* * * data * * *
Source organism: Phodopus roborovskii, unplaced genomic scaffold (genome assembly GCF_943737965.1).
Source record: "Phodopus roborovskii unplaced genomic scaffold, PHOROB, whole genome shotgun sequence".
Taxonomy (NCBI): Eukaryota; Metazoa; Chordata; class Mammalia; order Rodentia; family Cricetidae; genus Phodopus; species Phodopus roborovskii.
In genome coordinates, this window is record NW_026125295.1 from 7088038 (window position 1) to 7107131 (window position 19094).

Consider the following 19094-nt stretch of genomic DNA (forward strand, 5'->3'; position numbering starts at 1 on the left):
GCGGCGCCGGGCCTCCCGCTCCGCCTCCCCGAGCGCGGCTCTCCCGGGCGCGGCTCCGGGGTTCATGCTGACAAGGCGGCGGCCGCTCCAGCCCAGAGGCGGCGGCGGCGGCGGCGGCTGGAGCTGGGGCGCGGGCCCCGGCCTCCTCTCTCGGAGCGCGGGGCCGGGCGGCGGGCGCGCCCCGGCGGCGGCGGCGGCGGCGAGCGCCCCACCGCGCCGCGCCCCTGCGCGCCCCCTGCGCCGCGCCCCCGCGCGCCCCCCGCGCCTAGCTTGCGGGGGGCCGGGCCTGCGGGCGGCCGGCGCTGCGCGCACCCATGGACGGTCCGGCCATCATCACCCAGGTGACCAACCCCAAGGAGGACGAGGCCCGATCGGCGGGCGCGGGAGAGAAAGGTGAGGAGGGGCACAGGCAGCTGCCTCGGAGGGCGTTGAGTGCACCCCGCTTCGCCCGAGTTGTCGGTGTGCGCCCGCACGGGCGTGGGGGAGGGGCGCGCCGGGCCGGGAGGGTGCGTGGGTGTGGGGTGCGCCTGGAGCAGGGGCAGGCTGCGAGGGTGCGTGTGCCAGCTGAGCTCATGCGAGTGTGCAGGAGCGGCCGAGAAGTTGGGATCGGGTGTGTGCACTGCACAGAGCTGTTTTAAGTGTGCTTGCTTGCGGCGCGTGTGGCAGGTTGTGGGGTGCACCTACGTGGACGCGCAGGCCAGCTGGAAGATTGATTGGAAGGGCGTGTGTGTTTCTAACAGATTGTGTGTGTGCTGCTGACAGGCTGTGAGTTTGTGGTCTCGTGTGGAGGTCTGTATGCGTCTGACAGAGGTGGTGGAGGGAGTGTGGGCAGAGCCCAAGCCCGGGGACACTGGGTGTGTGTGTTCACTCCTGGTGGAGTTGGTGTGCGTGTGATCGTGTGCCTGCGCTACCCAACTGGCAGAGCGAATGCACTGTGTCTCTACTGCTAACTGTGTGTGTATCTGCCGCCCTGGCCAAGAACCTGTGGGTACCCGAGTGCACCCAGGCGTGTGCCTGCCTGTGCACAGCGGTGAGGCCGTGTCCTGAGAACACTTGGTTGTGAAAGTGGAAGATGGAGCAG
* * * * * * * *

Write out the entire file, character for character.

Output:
Source organism: Phodopus roborovskii, unplaced genomic scaffold (genome assembly GCF_943737965.1).
Source record: "Phodopus roborovskii unplaced genomic scaffold, PHOROB, whole genome shotgun sequence".
Taxonomy (NCBI): Eukaryota; Metazoa; Chordata; class Mammalia; order Rodentia; family Cricetidae; genus Phodopus; species Phodopus roborovskii.
In genome coordinates, this window is record NW_026125295.1 from 7088038 (window position 1) to 7107131 (window position 19094).

Consider the following 19094-nt stretch of genomic DNA (forward strand, 5'->3'; position numbering starts at 1 on the left):
GCGGCGCCGGGCCTCCCGCTCCGCCTCCCCGAGCGCGGCTCTCCCGGGCGCGGCTCCGGGGTTCATGCTGACAAGGCGGCGGCCGCTCCAGCCCAGAGGCGGCGGCGGCGGCGGCGGCTGGAGCTGGGGCGCGGGCCCCGGCCTCCTCTCTCGGAGCGCGGGGCCGGGCGGCGGGCGCGCCCCGGCGGCGGCGGCGGCGGCGAGCGCCCCACCGCGCCGCGCCCCTGCGCGCCCCCTGCGCCGCGCCCCCGCGCGCCCCCCGCGCCTAGCTTGCGGGGGGCCGGGCCTGCGGGCGGCCGGCGCTGCGCGCACCCATGGACGGTCCGGCCATCATCACCCAGGTGACCAACCCCAAGGAGGACGAGGCCCGATCGGCGGGCGCGGGAGAGAAAGGTGAGGAGGGGCACAGGCAGCTGCCTCGGAGGGCGTTGAGTGCACCCCGCTTCGCCCGAGTTGTCGGTGTGCGCCCGCACGGGCGTGGGGGAGGGGCGCGCCGGGCCGGGAGGGTGCGTGGGTGTGGGGTGCGCCTGGAGCAGGGGCAGGCTGCGAGGGTGCGTGTGCCAGCTGAGCTCATGCGAGTGTGCAGGAGCGGCCGAGAAGTTGGGATCGGGTGTGTGCACTGCACAGAGCTGTTTTAAGTGTGCTTGCTTGCGGCGCGTGTGGCAGGTTGTGGGGTGCACCTACGTGGACGCGCAGGCCAGCTGGAAGATTGATTGGAAGGGCGTGTGTGTTTCTAACAGATTGTGTGTGTGCTGCTGACAGGCTGTGAGTTTGTGGTCTCGTGTGGAGGTCTGTATGCGTCTGACAGAGGTGGTGGAGGGAGTGTGGGCAGAGCCCAAGCCCGGGGACACTGGGTGTGTGTGTTCACTCCTGGTGGAGTTGGTGTGCGTGTGATCGTGTGCCTGCGCTACCCAACTGGCAGAGCGAATGCACTGTGTCTCTACTGCTAACTGTGTGTGTATCTGCCGCCCTGGCCAAGAACCTGTGGGTACCCGAGTGCACCCAGGCGTGTGCCTGCCTGTGCACAGCGGTGAGGCCGTGTCCTGAGAACACTTGGTTGTGAAAGTGGAAGATGGAGCAG